Trans-Neptunian Object (TNO)

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200 TRansneptunian Objects (Harvard-Smithsonian Center for Astrophysics)
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Trans-Neptunian Object (TNO) is any minor planet in the Solar System that orbits the Sun at a greater average distance (semi-major axis) than Neptune, 30 astronomical units (AU). Twelve minor planets with a semi-major axis greater than 150 AU and perihelion greater than 30 AU are known, which are called extreme trans-Neptunian objects (ETNOs).

The first trans-Neptunian object to be discovered was Pluto in 1930. It took until 1992 to discover a second trans-Neptunian object orbiting the Sun directly, 15760 Albion. As of February 2017 over 2,300 trans-Neptunian objects appear on the Minor Planet Center’s List of Transneptunian Objects. Of these TNOs, 2,000 have a perihelion farther out than Neptune (30.1 AU).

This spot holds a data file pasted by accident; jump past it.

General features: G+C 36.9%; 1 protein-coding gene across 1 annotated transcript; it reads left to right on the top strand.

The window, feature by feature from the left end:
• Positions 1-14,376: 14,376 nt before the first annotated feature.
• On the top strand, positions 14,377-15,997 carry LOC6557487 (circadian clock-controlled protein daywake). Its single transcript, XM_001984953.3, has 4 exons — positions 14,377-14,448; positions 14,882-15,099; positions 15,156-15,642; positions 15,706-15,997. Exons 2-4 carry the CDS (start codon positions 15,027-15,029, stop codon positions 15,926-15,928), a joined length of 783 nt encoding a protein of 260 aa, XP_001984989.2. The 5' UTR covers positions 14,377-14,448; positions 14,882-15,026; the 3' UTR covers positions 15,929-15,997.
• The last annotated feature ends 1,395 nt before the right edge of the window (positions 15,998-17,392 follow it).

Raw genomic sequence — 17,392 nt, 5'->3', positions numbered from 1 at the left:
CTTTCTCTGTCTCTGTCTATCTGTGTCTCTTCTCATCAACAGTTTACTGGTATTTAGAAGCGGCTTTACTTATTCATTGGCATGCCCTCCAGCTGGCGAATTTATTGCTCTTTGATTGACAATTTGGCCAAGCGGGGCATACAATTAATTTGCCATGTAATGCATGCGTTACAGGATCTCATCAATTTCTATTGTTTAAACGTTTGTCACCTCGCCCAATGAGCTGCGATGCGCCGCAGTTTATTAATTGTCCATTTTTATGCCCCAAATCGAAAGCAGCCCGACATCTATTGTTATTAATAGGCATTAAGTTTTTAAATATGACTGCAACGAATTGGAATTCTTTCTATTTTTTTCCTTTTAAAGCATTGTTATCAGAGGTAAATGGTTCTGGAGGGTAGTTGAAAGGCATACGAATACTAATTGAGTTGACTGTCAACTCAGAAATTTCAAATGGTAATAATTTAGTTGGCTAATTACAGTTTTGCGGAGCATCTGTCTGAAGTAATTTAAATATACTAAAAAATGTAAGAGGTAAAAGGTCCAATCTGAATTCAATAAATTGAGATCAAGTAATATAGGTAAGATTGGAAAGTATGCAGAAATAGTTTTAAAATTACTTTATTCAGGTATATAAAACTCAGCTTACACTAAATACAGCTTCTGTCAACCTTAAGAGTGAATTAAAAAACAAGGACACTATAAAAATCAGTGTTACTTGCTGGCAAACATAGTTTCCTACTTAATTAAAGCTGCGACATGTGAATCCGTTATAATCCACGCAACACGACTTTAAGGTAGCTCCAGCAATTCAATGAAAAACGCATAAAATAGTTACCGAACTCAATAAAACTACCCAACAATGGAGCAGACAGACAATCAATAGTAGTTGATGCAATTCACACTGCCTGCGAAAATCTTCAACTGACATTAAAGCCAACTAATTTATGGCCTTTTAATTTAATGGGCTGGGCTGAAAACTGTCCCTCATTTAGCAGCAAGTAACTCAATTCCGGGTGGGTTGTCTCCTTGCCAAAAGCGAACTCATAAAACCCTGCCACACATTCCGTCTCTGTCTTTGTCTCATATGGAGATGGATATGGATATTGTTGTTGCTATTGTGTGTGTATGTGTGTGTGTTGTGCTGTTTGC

The most massive known trans-Neptunian object is Eris, followed by Pluto, 2007 OR10, Makemake and Haumea. The Kuiper belt, scattered disk, and Oort cloud are three conventional divisions of this volume of space, though treatments vary and a few objects such as Sedna do not fit easily into any division. — Wikipedia

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Phys.org - latest science and technology news stories Phys.org internet news portal provides the latest news on science including: Physics, Nanotechnology, Life Sciences, Space Science, Earth Science, Environment, Health and Medicine.

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